The 2016 Volvo S60 may be classified as a mid-size sedan, but it's closer in size to compacts like the Acura TLX, BMW 3-Series and Mercedes-Benz C-Class. It uses its interior volume well, though.
Its front seats are among the best we've experienced in any car. Thick bolstering might make them a tight fit for some, but we've driven for hundreds of miles without the slightest discomfort. It's the sort of seat we'd expect in highest-end sport sedans, and Volvo deserves plaudits for a job well done.
The back seat looks tighter from outside than it proves to be once you get in. It's well contoured, although the raked rear window means it's closer to the floor than taller adults may like, leading to a slightly knees-up position compared to taller sedans. But it will hold two passengers over six feet tall. In the long-wheelbase Inscription, however, just three inches of extra legroom give rear-seat passengers class-leading space.
Trunk space is also voluminous, as you might expect from the high tail and fastback-like line of the rear bodywork. The rear seatbacks, split 60/40, fold forward and also include a pass-through for skis.
The S60 isn't the single quietest car we've been in, but it's hushed under most circumstances and noises from wind, tires, and road surfaces are mostly well-suppressed. The car offers a wide range of chassis settings—firmness can be set to Touring or Dynamic, and increased driver control is available through Comfort, Sport, and Advanced modes.
Normally, the fact that Inscription models are assembled in China could be cause for concern. Because Volvo is owned by a Chinese company, however, it doesn't have to deal with the usual local partnerships and was able to build a factory that operates just as its Swedish and Belgian factories do. We found the fit and finish on our first-drive test car to be indistinguishable from S60s built in Europe.
2016 Volvo S60
The 2016 Volvo S60 stays true to its reputation for safety with an array of systems and excellent crash-test scores.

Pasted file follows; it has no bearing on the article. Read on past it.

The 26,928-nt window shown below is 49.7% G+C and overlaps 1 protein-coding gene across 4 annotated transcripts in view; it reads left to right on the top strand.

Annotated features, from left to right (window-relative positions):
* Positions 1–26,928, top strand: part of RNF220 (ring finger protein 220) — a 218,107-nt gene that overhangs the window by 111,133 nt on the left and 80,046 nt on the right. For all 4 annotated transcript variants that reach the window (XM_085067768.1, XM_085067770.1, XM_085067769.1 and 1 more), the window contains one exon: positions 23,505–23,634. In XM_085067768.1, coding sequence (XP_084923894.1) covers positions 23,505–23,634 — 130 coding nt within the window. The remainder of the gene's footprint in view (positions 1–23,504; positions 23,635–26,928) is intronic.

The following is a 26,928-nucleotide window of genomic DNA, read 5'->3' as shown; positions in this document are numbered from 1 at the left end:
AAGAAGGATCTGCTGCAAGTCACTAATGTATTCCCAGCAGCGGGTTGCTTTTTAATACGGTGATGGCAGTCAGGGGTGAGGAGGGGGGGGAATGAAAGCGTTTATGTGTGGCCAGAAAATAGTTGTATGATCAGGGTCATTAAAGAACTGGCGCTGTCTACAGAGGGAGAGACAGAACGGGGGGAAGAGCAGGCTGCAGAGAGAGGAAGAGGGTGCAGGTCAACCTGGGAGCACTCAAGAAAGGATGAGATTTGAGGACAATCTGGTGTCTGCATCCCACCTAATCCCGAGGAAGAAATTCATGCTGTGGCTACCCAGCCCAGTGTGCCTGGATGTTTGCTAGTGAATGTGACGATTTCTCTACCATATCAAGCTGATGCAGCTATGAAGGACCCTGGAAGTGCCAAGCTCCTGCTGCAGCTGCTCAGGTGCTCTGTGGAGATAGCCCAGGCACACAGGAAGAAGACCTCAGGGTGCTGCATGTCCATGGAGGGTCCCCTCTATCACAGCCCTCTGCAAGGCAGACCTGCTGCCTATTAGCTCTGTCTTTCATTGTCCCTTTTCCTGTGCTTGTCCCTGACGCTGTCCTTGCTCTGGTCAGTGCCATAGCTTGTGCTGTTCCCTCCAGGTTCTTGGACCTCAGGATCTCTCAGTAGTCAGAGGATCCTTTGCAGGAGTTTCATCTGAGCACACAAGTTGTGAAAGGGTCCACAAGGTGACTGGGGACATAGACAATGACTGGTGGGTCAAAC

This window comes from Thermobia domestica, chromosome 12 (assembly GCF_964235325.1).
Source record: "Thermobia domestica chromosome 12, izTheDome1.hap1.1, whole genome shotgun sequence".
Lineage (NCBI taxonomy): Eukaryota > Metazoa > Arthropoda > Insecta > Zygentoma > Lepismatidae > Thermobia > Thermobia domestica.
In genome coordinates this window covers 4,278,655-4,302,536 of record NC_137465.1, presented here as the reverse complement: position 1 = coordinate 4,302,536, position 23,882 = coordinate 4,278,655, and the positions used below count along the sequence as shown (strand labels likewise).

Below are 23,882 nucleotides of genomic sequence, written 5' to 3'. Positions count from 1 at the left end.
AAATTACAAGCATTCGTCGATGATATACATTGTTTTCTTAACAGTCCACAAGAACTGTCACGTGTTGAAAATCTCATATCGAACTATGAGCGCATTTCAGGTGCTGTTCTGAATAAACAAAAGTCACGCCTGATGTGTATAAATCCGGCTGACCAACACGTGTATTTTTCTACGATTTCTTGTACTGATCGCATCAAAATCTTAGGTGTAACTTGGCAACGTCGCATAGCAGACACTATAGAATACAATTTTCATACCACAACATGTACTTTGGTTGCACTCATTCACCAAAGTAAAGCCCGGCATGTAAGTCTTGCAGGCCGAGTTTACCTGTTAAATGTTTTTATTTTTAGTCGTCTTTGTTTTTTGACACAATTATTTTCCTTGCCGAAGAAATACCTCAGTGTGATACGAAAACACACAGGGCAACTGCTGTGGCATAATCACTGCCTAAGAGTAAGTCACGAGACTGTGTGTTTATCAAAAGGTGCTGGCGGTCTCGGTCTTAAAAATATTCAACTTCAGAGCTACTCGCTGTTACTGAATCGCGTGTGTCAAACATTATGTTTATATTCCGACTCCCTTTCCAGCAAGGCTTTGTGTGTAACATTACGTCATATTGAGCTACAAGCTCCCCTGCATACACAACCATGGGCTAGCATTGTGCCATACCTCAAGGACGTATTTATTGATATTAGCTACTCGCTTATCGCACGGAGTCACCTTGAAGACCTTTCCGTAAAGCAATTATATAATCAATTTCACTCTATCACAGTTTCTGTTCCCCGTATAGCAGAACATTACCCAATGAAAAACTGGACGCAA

The 2016 Volvo S60 gets a top five-star rating in every federal category. You'll see similar results from the IIHS, which gave this year's S60 a Top Safety Pick+. Not only did the S60 get the IIHS's highest rating of "Good" on all tests, the list includes the new and challenging small-overlap front crash test, which the S60 also aced—unlike many new cars whose scores fell when the new test was performed.
There's no doubt that the S60 is one of the safest cars you can buy. In addition to its unimpeachable crash-test scores, this Volvo gives buyers an extensive menu of electronic safety systems. Unfortunately, many of them remain optional rather than standard.
Standard safety equipment includes everything you'd expect: front, side, and side-curtain airbags; anti-lock brakes; and stability and traction control. But every S60 also comes with Corner Traction Control, which enhances grip in aggressive driving with torque vectoring.
An optional Technology Package includes radar-based pedestrian and cyclist alert system with automatic braking, Driver Alert Control, Adaptive Cruise Control, and Lane Departure Warning, active high-beam control, and a Road Sign Information System that displays information like speed limits in the instrument panel. (Always confirm speed limits when possible—during a recent drive on a freeway with a 65 mph speed limit, this feature insisted we were in a 35-mph zone.)